As mentioned earlier, maritime piracy is one of the most debatable subjects in international relations. The unprecedented attention on the issue of piracy results from the losses that are associated with piracy.
The losses occur in terms of the lost revenue by international trading companies that pay millions of dollars to the piracy cartels as ransom.
Also, piracy results in the constriction of the international trading environment by posing fears to companies that distribute their goods across the globe through the ocean. The cost of global trade rises tremendously with the rise in cases of piracy.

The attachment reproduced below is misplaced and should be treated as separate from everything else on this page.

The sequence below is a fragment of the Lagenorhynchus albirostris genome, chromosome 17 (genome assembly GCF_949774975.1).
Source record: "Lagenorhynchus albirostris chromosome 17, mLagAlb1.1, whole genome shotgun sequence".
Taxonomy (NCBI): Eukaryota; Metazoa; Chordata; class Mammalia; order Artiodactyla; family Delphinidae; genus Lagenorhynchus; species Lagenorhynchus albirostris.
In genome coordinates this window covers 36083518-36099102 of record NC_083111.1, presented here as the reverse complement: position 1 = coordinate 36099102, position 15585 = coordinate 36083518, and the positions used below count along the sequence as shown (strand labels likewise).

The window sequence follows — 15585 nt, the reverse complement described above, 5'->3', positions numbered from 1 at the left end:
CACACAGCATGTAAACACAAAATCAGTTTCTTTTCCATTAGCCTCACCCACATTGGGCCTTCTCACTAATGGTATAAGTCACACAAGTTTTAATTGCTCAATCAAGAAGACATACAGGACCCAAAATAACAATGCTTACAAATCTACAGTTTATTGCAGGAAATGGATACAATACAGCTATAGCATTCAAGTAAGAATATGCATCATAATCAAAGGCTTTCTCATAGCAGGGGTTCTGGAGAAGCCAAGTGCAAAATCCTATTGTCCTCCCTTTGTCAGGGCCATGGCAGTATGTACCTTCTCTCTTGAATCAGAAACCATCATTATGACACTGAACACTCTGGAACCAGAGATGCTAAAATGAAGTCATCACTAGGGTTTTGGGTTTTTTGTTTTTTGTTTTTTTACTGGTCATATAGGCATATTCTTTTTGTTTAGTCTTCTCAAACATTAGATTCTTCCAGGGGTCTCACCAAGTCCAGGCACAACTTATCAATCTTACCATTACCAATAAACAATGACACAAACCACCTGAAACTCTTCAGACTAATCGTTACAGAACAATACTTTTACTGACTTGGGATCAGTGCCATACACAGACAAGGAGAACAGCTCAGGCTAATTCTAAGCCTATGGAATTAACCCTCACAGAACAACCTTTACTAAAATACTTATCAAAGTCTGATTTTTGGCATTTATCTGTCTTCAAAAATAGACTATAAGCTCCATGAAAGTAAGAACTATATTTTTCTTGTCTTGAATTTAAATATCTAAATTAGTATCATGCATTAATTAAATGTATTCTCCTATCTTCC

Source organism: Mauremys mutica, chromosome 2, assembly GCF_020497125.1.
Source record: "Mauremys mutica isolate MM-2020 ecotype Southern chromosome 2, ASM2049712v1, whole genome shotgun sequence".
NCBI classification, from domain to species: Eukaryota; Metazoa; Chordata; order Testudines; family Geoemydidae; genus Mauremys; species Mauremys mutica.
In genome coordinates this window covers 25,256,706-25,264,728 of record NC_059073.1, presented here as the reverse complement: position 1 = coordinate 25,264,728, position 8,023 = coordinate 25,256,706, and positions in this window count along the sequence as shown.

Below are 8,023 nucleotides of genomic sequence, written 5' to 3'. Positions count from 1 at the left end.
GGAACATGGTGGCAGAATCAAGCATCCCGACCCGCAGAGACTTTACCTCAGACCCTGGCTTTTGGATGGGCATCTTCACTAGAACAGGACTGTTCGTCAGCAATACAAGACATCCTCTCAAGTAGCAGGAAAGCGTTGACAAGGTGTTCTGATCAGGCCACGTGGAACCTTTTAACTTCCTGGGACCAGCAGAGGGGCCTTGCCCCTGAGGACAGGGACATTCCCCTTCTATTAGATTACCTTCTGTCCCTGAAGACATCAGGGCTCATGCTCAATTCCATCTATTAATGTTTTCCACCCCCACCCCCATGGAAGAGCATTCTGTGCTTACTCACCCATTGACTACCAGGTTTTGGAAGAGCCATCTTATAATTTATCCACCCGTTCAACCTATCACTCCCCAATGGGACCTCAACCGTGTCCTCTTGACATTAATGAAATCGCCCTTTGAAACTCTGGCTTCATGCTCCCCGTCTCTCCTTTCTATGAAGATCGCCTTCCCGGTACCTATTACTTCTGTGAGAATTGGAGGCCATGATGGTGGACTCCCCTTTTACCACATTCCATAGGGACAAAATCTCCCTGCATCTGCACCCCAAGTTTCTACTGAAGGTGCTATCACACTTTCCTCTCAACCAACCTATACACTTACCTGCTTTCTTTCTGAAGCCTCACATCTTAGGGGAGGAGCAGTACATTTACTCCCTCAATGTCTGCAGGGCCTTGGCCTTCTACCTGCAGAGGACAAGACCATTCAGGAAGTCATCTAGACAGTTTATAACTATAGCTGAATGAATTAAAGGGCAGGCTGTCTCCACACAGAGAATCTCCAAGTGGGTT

This forces most of the companies to insure the goods in transit via the sea from piracy. In spite of the elimination of tariff and non-tariff barriers in international trade, costs of trade are still on the ceiling because of sea piracy.
In this sense, maritime piracy is classified as an international problem requiring the collective effort of all countries in the world to deal with it (Jones, 2013).
Solution to maritime piracy
One of the questions that come into the mind when talking about maritime piracy concerns the approaches that are effective in attaining long-term and sustainable solutions to the problem of piracy.
This leads to the other concern, which is how piracy can be contained based on the fact that the world has never attained the status of total security (UNDOC, 2010).
More often than not, lapses in security occur in different regions of the world and create favourable conditions for the advancement of international insecurity.